San Diego-based startup TuSimple said its self-driving trucks will begin hauling mail between USPS facilities in Phoenix and Dallas to see how the nascent technology might improve delivery times and costs. A safety driver will sit behind the wheel to intervene if necessary and an engineer will ride in the passenger seat. If successful, it would mark an achievement for the autonomous driving industry and a possible solution to the driver shortage and regulatory constraints faced by freight haulers across the country. The pilot program involves five round trips, each totaling more than 2,100 miles (3,380 km) or around 45 hours of driving. It is unclear whether self-driving mail delivery will continue after the two-week pilot.
A mail carrier for the United States Postal Service makes deliveries at a Florida apartment complex in June 2018. The USPS has partnered with TuSimple to launch a multi-state driverless semi-truck test program on Tuesday. It doesn't involve home deliveries. A mail carrier for the United States Postal Service makes deliveries at a Florida apartment complex in June 2018. The USPS has partnered with TuSimple to launch a multi-state driverless semi-truck test program on Tuesday.
Waymo pioneered self-driving cars; now it's playing catch-up on self-driving trucks. Or is it already in the lead there, too? The self-driving car company, formerly part of Google and now owned by Google's parent company, Alphabet, announced Friday that it will start testing self-driving semitrucks on Atlanta highways next week. The big rigs, made by Peterbilt, will carry cargo bound for Google's data centers, the company said in a blog post. A human driver will be behind the wheel even as the car's software pilots it.
Embark co-founders Alex Rodrigues, left, and Brandon Moak with their fleet of autonomous semi-trucks at the startup's operations center in Ontario, California. Ask Embark Trucks CEO Alex Rodrigues how his small autonomous tech startup can compete with giants in the space like Alphabet Inc.'s Waymo or Uber and the confident 22-year-old is ready with an answer. "We're able to move really fast," he told Forbes aboard the cab of one of Embark's sensor-laden Peterbilt semi-trucks as it barreled down the I-10 on a sunny morning, hauling a commercial load from Ontario, California, to Phoenix. As required by law a safety driver's hands are on the wheel, but the big rig is driving itself down the busy highway. "Waymo may have the conglomerate advantage' of build once, use many times," he said, because its new robot truck program has the same tech that goes into its self-driving minivans.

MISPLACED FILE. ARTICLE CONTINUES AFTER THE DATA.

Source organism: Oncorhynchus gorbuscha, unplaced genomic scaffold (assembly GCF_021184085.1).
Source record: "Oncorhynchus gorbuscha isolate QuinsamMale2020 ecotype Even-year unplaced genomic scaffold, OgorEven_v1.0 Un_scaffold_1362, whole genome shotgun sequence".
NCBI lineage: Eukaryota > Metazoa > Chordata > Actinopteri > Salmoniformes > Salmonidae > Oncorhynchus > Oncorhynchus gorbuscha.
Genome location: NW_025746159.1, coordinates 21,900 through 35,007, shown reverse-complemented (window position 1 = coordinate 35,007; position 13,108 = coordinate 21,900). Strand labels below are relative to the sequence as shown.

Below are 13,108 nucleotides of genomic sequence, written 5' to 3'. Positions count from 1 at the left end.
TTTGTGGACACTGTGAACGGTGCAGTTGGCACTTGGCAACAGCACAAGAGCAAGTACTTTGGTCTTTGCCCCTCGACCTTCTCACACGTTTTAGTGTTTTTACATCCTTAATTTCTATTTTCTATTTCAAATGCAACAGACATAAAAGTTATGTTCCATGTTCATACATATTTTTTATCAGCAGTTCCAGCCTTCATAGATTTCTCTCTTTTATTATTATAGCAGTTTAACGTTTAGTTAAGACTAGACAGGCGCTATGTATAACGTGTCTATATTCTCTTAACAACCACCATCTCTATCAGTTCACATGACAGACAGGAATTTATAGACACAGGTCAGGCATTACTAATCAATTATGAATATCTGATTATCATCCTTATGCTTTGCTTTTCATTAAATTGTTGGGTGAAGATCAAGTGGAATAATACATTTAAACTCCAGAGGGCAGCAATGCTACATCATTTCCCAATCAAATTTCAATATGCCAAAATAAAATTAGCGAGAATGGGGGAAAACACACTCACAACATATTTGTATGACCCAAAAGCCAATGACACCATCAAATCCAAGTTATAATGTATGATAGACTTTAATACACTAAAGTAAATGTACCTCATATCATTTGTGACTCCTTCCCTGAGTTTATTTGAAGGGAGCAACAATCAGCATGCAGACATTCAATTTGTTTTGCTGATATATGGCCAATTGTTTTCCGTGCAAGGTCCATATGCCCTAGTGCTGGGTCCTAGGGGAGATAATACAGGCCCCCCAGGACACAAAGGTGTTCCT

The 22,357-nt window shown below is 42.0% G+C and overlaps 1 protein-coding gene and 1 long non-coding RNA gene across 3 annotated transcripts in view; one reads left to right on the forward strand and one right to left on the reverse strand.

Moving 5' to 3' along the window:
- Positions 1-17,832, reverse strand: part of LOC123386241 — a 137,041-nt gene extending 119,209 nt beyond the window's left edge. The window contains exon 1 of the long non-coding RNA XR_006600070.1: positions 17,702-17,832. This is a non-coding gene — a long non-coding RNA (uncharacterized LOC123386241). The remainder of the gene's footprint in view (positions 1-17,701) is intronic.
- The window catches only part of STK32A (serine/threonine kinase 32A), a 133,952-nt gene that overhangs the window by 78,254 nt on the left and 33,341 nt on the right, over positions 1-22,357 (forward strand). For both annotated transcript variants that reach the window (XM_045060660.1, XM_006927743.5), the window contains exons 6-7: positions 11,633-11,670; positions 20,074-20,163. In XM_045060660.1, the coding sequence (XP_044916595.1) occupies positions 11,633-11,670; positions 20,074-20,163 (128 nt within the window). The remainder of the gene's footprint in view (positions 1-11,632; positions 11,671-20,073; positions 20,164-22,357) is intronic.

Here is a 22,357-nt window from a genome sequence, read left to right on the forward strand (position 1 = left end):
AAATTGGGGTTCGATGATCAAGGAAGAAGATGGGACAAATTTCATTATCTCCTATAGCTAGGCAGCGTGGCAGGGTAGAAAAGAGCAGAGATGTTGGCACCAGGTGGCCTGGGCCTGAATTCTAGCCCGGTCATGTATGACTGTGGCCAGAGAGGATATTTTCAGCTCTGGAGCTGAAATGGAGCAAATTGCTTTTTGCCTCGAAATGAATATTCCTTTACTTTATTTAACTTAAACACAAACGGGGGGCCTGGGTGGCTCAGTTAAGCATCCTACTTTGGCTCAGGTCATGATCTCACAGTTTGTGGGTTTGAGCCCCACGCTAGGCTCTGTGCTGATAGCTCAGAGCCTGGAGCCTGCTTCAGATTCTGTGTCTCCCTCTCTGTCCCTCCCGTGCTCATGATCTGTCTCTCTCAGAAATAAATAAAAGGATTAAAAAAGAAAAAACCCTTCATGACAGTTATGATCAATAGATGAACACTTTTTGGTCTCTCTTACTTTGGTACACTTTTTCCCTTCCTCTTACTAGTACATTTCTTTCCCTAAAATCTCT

While the growing use of self-driving cars continues to grab headlines, autonomous trucks are much more quietly emerging as resources that could become increasingly important for companies in a variety of sectors that rely on the vehicles for shipping. Android or iOS is one of the biggest decisions you'll make for your company, especially regarding security. Among the factors that might fuel growth of self-driving trucks is the challenge of finding experienced drivers. "The trucking industry in general is very concerned about finding drivers," said Raj Rajkumar, a fellow at IEEE, a technical professional organization dedicated to advancing technology. "Driving long-haul trucks all day long, spending days and weeks away from family, is not for all, Rajkumar said.